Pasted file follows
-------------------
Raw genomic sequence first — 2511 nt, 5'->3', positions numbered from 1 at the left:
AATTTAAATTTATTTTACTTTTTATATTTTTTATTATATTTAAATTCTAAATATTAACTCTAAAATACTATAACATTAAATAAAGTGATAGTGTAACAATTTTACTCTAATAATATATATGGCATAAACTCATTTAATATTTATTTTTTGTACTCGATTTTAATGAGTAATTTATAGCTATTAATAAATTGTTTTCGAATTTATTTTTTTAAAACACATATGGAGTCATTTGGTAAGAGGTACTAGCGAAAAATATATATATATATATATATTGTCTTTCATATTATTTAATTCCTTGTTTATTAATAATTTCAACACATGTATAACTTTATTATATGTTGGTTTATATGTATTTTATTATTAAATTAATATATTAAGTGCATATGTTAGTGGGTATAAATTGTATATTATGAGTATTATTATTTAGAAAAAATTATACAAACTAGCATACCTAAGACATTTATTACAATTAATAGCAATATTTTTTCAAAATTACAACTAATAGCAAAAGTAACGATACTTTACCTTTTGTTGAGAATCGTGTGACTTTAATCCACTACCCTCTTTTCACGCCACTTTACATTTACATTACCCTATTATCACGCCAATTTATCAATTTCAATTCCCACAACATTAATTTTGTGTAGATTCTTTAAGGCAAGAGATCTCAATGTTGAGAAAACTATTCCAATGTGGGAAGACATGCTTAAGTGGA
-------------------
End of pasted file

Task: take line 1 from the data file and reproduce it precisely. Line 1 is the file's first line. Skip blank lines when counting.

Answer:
Raw genomic sequence first — 2511 nt, 5'->3', positions numbered from 1 at the left: